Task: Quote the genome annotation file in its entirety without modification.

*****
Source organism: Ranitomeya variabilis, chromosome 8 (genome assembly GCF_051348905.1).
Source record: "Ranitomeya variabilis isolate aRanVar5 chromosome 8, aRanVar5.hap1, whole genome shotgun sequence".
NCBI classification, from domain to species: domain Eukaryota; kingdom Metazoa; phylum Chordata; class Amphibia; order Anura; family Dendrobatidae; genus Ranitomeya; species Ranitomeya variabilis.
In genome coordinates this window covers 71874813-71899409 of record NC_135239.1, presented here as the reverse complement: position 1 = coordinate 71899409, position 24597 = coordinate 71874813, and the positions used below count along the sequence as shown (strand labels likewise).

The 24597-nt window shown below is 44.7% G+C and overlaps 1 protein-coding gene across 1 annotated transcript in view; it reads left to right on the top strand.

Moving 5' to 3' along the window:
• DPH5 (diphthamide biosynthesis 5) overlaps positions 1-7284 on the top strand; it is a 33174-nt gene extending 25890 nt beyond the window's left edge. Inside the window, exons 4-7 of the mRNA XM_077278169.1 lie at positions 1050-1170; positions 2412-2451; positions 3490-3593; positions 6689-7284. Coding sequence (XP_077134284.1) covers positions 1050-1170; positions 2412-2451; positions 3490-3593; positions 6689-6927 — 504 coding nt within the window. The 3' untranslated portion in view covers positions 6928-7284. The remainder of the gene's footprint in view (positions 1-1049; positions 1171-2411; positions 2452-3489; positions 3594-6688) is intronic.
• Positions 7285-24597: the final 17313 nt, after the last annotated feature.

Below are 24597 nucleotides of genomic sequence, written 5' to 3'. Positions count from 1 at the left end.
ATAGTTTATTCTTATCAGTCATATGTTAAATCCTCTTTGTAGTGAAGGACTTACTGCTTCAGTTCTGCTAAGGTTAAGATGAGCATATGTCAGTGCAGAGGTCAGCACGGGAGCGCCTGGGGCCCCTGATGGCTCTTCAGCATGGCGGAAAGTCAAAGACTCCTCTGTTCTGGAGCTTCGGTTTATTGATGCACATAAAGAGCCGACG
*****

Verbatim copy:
Source organism: Ranitomeya variabilis, chromosome 8 (genome assembly GCF_051348905.1).
Source record: "Ranitomeya variabilis isolate aRanVar5 chromosome 8, aRanVar5.hap1, whole genome shotgun sequence".
NCBI classification, from domain to species: domain Eukaryota; kingdom Metazoa; phylum Chordata; class Amphibia; order Anura; family Dendrobatidae; genus Ranitomeya; species Ranitomeya variabilis.
In genome coordinates this window covers 71874813-71899409 of record NC_135239.1, presented here as the reverse complement: position 1 = coordinate 71899409, position 24597 = coordinate 71874813, and the positions used below count along the sequence as shown (strand labels likewise).

The 24597-nt window shown below is 44.7% G+C and overlaps 1 protein-coding gene across 1 annotated transcript in view; it reads left to right on the top strand.

Moving 5' to 3' along the window:
• DPH5 (diphthamide biosynthesis 5) overlaps positions 1-7284 on the top strand; it is a 33174-nt gene extending 25890 nt beyond the window's left edge. Inside the window, exons 4-7 of the mRNA XM_077278169.1 lie at positions 1050-1170; positions 2412-2451; positions 3490-3593; positions 6689-7284. Coding sequence (XP_077134284.1) covers positions 1050-1170; positions 2412-2451; positions 3490-3593; positions 6689-6927 — 504 coding nt within the window. The 3' untranslated portion in view covers positions 6928-7284. The remainder of the gene's footprint in view (positions 1-1049; positions 1171-2411; positions 2452-3489; positions 3594-6688) is intronic.
• Positions 7285-24597: the final 17313 nt, after the last annotated feature.

Below are 24597 nucleotides of genomic sequence, written 5' to 3'. Positions count from 1 at the left end.
ATAGTTTATTCTTATCAGTCATATGTTAAATCCTCTTTGTAGTGAAGGACTTACTGCTTCAGTTCTGCTAAGGTTAAGATGAGCATATGTCAGTGCAGAGGTCAGCACGGGAGCGCCTGGGGCCCCTGATGGCTCTTCAGCATGGCGGAAAGTCAAAGACTCCTCTGTTCTGGAGCTTCGGTTTATTGATGCACATAAAGAGCCGACG